Subsequently, Christopher Browning, in works that are summarized in The Origins of the Final Solution: The Evolution of Nazi Jewish Policy, September 1939-March 1942, addressed in more detail the evolution of Hitler’s thinking and decision-making. Browning’s now widely accepted conclusion is that in the midst of “euphoria” over the seeming victory over the Red Army in summer 1941, Hitler took a series of decisions to implement the Final Solution at the latest by October 1941. The historical reconstruction of the decision-making process is complex and well beyond the scope of a newspaper column. There is no substitute for reading Breitman and Browning along with the synthesis of the issue in Saul Friedlander’s second volume of Nazi Germany and the Jews, 1933-1945: The Years of Extermination.


In my own The Jewish Enemy: Nazi Propaganda during World War II and the Holocaust, a study of propaganda within Germany, I pointed out that by summer and early fall of 1941 Hitler’s fiction of an international Jewish conspiracy waging war against Germany, a fiction which Hitler had repeatedly mentioned since a speech in the Reichstag on January 30, 1939, seemed in his own eyes to be taking shape in the form of the alliance of Britain with the Soviet Union following his invasion of Russia in June 1941. The anti-Hitler coalition confirmed in his mind the truth of his conspiracy theory. As “international Jewry” appeared intent on waging a war of extermination against Germany, so he would “exterminate the Jewish race” in Europe in retaliation. He had been discussing these ideas since early 1939. They reached a fever pitch in summer and early fall of 1941 before he met with Husseini.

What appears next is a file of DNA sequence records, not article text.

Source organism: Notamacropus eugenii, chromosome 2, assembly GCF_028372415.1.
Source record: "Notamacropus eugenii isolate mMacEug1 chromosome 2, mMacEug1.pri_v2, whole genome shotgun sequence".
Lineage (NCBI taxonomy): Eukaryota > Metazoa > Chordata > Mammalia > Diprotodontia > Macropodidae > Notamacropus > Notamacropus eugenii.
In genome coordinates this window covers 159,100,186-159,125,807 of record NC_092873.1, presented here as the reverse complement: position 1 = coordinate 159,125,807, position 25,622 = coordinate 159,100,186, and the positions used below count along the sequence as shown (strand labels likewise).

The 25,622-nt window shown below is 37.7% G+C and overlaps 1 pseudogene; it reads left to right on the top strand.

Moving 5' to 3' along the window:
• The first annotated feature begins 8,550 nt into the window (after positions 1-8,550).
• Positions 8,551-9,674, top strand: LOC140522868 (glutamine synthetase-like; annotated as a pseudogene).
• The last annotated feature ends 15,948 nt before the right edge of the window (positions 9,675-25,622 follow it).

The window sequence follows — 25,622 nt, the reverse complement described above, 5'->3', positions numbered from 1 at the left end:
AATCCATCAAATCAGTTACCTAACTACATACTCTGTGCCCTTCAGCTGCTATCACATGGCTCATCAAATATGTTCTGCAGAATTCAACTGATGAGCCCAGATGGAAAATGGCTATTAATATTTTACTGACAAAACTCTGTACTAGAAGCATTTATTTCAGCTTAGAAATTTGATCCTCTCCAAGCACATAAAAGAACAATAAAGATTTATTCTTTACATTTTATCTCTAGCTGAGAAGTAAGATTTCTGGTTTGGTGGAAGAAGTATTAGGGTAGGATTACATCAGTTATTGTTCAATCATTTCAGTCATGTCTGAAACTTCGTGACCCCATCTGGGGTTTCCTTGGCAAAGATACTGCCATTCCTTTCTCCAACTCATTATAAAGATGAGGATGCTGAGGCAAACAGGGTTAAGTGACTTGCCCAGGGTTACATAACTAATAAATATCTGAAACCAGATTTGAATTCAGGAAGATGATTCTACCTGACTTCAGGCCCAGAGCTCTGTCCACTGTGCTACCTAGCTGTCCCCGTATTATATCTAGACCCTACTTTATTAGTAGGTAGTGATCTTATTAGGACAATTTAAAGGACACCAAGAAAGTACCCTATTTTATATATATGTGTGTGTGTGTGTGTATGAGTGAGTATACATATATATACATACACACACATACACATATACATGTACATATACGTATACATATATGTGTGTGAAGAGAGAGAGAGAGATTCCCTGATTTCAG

The now widely accepted international consensus among historians of the Holocaust is that Hitler had both made the decisions to implement the Final Solution and had communicated those decisions to key actors in the Nazi regime at the latest a month before his meeting with Husseini on November 28th. Husseini owed his life to Mussolini and Hitler, both of whom aided his escape from British forces chasing him after the British overthrew the pro-Nazi government he had helped to establish in early 1941. While he agreed with Hitler about fundamental ideological issues, he was in no position to have a major influence on decision-making about German policy toward the Jews in Europe.

I examined Husseini’s meeting with Hitler in my Nazi Propaganda for the Arab World. As the text published by this paper yesterday indicates, Hitler told the Mufti that when the German armies drove south from the Caucuses, “Germany’s objective would then be solely the destruction of the Jewish element residing in the Arab sphere under the protection of British power. In that hour the Mufti would be the most authoritative spokesman for the Arab world. It would then be his task to set off the Arab operations, which he had secretly prepared.” Hitler had referred to “the total destruction of the Judeo-Communist empire in Europe,” a typically vague and sinister reference to his anti-Jewish policies in Europe. Yet he was very clear that he was eager to enlist Husseini in his plans to extend the final solution beyond Europe to encompass the Jews of North Africa and the Middle East. It is in this effort to extend the Final Solution beyond the shores of Europe, not its implementation within Europe, that Husseini came to play a prominent role.